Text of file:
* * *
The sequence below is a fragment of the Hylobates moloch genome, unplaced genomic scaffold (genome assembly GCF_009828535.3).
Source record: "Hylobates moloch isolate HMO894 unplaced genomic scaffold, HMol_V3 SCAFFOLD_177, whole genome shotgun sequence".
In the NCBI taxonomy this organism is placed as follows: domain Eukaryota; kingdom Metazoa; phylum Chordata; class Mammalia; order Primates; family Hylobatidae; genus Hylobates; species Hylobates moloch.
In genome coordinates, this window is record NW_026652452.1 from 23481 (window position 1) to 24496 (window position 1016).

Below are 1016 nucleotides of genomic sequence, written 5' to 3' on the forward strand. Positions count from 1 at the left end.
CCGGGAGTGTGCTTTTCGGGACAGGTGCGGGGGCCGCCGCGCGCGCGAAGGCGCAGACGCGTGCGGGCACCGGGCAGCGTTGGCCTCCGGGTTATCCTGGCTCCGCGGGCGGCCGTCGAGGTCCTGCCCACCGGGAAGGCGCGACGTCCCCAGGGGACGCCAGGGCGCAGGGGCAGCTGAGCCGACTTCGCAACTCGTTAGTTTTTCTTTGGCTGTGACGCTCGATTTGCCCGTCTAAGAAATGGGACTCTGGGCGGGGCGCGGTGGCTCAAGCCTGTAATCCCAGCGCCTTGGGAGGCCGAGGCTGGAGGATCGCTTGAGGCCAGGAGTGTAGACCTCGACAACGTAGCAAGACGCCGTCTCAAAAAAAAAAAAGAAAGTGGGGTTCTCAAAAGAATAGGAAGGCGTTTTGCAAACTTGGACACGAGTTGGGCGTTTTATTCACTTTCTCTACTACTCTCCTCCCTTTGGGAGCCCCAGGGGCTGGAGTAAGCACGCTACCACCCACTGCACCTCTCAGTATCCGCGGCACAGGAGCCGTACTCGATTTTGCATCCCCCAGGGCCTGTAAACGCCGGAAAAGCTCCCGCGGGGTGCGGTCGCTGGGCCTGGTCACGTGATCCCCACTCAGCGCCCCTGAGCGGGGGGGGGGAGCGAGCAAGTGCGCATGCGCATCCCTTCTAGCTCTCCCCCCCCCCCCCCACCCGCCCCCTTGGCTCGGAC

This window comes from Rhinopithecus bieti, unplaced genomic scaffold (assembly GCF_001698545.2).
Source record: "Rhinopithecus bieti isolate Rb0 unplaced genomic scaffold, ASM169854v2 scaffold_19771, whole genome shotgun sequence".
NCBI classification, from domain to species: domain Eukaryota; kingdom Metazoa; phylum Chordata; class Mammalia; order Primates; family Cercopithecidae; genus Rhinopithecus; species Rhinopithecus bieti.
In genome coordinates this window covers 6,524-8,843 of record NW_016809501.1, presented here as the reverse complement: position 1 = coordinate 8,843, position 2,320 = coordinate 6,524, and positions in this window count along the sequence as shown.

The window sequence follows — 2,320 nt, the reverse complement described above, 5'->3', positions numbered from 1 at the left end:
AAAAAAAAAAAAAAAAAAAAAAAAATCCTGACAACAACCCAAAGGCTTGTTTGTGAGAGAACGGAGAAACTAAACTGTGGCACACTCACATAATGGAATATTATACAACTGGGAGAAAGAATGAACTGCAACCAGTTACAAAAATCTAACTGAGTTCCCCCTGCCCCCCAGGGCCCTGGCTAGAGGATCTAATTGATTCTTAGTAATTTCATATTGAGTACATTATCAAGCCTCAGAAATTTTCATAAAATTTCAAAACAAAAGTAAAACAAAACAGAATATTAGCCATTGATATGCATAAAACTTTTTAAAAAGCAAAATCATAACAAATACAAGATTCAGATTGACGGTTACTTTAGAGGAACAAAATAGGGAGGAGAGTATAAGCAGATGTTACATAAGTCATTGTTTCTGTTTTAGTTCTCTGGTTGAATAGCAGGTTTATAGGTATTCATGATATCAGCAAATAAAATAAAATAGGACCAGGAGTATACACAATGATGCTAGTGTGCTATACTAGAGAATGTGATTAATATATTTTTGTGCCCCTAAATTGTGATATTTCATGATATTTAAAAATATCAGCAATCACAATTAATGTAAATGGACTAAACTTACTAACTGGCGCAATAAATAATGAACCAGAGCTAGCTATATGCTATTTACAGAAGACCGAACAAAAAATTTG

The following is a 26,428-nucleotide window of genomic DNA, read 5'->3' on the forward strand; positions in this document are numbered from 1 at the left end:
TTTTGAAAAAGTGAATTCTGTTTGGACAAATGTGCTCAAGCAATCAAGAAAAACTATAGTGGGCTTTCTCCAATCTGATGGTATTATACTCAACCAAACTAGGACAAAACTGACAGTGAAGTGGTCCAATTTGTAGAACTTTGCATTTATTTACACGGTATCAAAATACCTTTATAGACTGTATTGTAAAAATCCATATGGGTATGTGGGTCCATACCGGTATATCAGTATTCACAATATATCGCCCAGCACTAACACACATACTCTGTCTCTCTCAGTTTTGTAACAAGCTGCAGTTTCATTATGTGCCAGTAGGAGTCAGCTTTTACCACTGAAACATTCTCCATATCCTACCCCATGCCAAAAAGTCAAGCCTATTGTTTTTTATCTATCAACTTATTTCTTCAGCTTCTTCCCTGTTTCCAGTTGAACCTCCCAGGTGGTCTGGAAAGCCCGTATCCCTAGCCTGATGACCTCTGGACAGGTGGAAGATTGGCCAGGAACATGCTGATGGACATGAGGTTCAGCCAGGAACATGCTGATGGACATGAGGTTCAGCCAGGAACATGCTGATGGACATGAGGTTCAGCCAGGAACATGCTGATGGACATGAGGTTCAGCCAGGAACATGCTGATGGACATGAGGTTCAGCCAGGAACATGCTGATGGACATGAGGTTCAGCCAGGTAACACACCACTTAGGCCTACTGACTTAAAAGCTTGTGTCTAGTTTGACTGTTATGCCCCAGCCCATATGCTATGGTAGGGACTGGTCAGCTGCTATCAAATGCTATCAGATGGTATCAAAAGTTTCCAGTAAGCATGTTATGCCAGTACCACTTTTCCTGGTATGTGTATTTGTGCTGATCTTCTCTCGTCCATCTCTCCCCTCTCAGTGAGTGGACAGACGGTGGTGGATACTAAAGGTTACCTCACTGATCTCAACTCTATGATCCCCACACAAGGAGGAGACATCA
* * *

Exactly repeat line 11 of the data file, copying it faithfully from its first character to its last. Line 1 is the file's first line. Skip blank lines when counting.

The window sequence follows — 2,320 nt, the reverse complement described above, 5'->3', positions numbered from 1 at the left end: